Editorial: Detroiters pay high price for government failure
Detroiters for years felt the sting of over-inflated property values, which led to residents accumulating tax debt they couldn’t afford or worse, losing their homes to foreclosure. A Detroit News investigation last week put a number on that burden: $600 million.
Following a state-mandated review in 2017, Detroit finally reappraised residential properties, bringing values more in line with reality — something that should have happened years ago, in the wake of the Great Recession and plummeting home prices.
But city and Wayne County officials say at this point there isn’t more they can do to help ease the weight of past tax debt, other than direct residents to payment plans. During the years residents were over-assessed, they could have challenged their tax bills. Many property owners, however, didn’t know this was an option, nor did many know how to navigate the process.
Detroit News investigative reporter Christine MacDonald, along with Reveal from the Center for Investigative Reporting, dug into the numbers to shed more light on how this major oversight by government officials impacted homeowners in the country’s poorest big city.
Some of the News’ findings:
►“Of the more than 63,000 Detroit homes with delinquent debt as of last fall, more than 90% were overtaxed — by an average of at least $3,700 — between 2010 and 2016.”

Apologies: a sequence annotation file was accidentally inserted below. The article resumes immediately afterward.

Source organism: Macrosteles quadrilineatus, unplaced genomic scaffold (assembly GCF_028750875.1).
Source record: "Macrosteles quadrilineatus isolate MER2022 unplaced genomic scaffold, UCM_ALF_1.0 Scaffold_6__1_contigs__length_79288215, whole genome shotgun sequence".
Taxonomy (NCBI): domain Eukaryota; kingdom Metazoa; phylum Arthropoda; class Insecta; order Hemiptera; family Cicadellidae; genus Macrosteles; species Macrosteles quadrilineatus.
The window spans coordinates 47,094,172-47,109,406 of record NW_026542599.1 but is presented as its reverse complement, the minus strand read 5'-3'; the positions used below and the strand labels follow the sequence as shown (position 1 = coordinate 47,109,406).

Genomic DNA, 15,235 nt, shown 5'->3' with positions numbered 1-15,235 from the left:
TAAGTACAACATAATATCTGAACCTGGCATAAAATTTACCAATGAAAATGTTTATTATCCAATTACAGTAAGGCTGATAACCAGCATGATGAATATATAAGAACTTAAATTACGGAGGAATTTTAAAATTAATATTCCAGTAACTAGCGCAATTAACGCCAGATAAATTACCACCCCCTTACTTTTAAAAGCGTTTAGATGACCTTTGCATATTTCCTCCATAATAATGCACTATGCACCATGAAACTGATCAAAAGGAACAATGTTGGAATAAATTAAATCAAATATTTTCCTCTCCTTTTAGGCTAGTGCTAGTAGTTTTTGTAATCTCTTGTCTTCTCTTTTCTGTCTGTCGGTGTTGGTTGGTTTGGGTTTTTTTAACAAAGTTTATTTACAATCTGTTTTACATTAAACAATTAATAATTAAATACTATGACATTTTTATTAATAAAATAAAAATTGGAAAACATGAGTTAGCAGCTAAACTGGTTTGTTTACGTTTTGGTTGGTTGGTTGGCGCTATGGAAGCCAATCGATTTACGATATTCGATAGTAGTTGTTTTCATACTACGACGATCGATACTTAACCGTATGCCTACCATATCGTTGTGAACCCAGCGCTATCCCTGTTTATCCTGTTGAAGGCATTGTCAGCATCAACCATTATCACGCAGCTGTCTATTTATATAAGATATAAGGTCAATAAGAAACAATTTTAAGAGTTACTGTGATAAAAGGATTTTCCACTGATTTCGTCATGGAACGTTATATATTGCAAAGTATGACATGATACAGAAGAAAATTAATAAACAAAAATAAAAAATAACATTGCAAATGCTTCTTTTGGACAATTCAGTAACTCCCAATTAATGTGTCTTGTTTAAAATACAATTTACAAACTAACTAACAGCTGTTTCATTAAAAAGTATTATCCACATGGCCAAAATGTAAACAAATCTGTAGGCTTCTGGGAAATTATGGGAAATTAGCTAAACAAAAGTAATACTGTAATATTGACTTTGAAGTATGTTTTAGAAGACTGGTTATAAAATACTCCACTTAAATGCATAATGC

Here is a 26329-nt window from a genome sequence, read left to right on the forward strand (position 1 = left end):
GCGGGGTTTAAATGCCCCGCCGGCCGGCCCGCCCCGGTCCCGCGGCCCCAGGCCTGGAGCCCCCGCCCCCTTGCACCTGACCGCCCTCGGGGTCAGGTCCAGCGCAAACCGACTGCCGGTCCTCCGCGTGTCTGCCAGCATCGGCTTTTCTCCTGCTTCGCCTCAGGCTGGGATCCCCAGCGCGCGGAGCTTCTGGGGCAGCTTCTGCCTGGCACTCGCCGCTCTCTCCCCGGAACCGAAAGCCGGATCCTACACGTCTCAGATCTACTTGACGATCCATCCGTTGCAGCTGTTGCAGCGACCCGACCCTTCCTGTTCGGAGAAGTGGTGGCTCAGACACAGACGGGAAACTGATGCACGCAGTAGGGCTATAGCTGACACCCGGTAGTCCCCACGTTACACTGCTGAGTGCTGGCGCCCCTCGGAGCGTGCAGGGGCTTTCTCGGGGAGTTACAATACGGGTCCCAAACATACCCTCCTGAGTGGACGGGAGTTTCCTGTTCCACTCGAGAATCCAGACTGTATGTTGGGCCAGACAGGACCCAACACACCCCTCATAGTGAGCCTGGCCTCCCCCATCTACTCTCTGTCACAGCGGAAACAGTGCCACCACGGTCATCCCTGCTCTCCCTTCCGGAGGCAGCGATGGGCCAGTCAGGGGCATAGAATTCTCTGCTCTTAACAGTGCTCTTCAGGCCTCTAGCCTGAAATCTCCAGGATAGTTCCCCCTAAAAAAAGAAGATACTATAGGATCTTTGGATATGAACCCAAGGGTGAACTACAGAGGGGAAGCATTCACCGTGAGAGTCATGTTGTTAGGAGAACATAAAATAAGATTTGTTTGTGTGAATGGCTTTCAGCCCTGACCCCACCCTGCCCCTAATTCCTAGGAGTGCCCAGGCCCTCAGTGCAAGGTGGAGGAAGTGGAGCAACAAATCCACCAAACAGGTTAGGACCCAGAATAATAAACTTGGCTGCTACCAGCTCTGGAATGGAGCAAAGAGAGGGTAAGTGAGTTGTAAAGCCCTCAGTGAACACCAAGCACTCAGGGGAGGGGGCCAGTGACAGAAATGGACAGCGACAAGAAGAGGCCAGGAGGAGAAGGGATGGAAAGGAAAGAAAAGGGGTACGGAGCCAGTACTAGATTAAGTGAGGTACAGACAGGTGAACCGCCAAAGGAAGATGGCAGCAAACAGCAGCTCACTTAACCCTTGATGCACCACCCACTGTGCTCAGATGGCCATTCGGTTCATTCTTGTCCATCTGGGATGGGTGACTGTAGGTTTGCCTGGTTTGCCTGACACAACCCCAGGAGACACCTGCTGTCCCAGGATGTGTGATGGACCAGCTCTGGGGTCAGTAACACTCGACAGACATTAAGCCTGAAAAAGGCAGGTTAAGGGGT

►“Of 173,000 Detroit homes reviewed, more than 92% were over-assessed between 2010 and 2016, and overtaxed by an average total of $3,800. Nearly 96,000 of those properties were taxed twice as much as they should have been in at least one of those years.”
►“At least 59,000 homes that were overtaxed still have back taxes today — a total of $153 million, which includes interest and fees. Those same homes were overtaxed by at least $221 million over the seven years, according to the analysis.”
►“About 28,000 of the overtaxed homes The News identified have been foreclosed since 2013, the first year those inflated tax bills could have contributed to foreclosures.”
City and county officials, including Detroit Mayor Mike Duggan, are encouraging the Legislature to act on a plan that could allow local governments more leeway in forgiving or easing past tax debt. The legislation, introduced in October, passed by a nearly unanimous vote in the state House in December and now sits in the Senate.
Detroit officials recently raised qualifying income limits for that program to include even more residents. While the legislation is designed with an eye on helping Detroiters, it would apply statewide to other communities, which can choose to participate.
Detroit, not many years removed from bankruptcy, doesn’t have the ability to simply wave a wand and forgive all over-assessed debt — and officials rightly say many Detroiters still did pay their inflated bills, and it wouldn’t be fair to them to wipe out selective debt.
This is a damning lesson the city must learn from, and the state should make sure past mistakes aren’t repeated.